The Economic Institutions of Capitalism: Firms, Markets, Relational Contracting

Posted: 4 Nov 2009

See all articles by Oliver E. Williamson

Oliver E. Williamson

University of California, Berkeley - Business & Public Policy Group

Date Written: 1985

Abstract

This study is based on the belief that economic organization is shaped by transaction cost economizing decisions. It sets out the basic principles of transaction cost economics, applies the basic arguments to economic institutions, and develops public policy implications. Any issue that arises, or can be recast as a matter of contracting, is usefully examined in terms of transaction costs. Transaction cost economics maintains that governance of contractual relations is mainly achieved through institutions of private ordering instead of legal centralism. This approach is based on behavioral assumptions of bounded rationalism and opportunism, which reflect actual human nature. These assumptions underlie the problem of economic organization: to create contract and governance structures that economize on bounded rationality while safeguarding transactions against the hazards of opportunism. The book first summarizes the transaction cost economics approach to the study of economic organization. It develops the underlying behavioral assumptions and the types of transactions; alternative approaches to the world of contracts are presented. Assuming that firms are best regarded as a governance structure, a comparative institutional approach to the governance of contractual relations is set out. The evidence, theory, and policy of vertical integration are discussed, on the basis that the decision to integrate is paradigmatic to transaction cost analysis. The incentives and bureaucratic limits of internal organization are presented, including the dilemma of why a large firm can't do everything a collection of small firms can do. The economics of organization in presented in terms of transaction costs, showing that hierarchy also serves efficiency and permits a variety of predictions about the organization of work. Efficient labor organization is explored; on the assumption that an authority relation prevails between workers and managers, what governance structure supports will be made in response to various types of job attributes are discussed, and implications for union organization are developed. Considering antitrust ramifications of transaction cost economics, the book summarizes transaction cost issues that arise in the context of contracting, merger, and strategic behavior, and challenges earlier antitrust preoccupation with monopoly. (TNM)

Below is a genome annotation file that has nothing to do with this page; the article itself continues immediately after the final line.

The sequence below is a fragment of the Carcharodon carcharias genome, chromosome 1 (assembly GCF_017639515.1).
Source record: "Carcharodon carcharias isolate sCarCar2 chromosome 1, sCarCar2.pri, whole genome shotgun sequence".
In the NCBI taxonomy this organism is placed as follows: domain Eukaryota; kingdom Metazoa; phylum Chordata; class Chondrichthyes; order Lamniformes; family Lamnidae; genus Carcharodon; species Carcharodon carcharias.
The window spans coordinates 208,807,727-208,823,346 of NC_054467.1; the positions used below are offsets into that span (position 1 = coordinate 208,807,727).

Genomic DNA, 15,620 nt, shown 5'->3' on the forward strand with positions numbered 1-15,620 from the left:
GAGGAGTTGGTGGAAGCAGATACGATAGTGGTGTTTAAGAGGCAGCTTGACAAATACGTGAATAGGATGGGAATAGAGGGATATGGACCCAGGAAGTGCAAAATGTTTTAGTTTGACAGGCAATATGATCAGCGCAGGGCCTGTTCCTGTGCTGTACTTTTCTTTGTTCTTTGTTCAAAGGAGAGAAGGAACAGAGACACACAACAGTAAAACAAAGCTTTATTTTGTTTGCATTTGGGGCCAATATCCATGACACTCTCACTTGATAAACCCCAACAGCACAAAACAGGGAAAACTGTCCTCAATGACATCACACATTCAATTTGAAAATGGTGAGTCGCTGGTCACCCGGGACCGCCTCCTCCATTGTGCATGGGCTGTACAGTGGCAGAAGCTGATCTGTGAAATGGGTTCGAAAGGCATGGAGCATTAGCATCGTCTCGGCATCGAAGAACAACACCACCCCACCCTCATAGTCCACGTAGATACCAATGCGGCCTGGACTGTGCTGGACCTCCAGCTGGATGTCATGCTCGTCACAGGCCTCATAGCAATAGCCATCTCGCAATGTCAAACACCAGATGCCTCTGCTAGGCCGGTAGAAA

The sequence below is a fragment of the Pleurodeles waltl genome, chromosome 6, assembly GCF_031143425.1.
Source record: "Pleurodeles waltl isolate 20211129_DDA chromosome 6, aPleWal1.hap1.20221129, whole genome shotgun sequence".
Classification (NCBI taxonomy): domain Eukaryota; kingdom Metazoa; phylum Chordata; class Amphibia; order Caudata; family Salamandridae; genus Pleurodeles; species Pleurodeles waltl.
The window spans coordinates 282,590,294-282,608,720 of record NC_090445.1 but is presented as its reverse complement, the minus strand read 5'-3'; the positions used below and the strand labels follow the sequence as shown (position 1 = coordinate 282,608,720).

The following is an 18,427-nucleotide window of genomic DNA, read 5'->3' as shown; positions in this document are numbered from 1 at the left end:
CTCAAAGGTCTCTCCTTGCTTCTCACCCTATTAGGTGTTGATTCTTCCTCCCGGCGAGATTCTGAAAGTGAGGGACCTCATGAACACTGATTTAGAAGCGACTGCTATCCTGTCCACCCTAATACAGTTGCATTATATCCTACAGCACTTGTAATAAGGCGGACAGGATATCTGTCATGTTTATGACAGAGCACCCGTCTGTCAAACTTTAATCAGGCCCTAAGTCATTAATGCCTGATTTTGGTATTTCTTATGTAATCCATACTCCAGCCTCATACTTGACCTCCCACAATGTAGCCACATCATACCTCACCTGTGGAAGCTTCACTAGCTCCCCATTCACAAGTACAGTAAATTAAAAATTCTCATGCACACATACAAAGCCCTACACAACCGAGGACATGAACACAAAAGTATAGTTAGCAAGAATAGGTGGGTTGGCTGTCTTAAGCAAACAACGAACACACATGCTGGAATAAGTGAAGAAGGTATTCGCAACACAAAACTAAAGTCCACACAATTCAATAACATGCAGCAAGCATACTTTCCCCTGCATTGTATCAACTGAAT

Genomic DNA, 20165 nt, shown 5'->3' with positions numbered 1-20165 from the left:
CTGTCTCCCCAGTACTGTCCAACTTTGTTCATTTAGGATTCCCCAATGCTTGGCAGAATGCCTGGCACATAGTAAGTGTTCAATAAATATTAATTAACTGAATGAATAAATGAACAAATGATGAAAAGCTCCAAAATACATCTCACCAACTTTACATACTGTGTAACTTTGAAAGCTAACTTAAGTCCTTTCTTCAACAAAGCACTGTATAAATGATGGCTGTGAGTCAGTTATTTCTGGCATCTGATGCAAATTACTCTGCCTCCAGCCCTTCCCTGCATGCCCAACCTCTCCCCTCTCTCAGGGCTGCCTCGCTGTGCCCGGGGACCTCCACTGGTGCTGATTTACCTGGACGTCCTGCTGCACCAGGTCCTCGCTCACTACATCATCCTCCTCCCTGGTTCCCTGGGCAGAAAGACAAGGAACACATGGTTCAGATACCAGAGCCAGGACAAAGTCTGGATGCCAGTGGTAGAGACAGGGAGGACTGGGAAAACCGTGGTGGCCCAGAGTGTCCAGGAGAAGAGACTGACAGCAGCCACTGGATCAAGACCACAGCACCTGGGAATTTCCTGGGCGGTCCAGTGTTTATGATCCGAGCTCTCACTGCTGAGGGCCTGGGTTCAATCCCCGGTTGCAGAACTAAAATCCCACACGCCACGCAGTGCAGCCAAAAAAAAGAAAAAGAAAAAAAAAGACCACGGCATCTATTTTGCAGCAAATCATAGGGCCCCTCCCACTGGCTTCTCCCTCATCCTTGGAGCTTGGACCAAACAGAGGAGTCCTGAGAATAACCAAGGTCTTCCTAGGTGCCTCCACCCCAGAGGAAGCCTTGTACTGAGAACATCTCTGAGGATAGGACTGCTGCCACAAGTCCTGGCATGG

Keywords: Institutional economics, Capitalism, Contracts & agreements, Organizational structures, Firm governance, Labor force, Economic theory, Transaction costs, Transaction cost economics, Vertical integration

Suggested Citation

Williamson, Oliver E., The Economic Institutions of Capitalism: Firms, Markets, Relational Contracting (1985). University of Illinois at Urbana-Champaign's Academy for Entrepreneurial Leadership Historical Research Reference in Entrepreneurship, Available at SSRN: https://ssrn.com/abstract=1496720

Oliver E. Williamson (Contact Author)

University of California, Berkeley - Business & Public Policy Group ( email )

545 Student Services Building
Berkeley, CA 94720
United States
510-642-8697 (Phone)
510-642-4700 (Fax)

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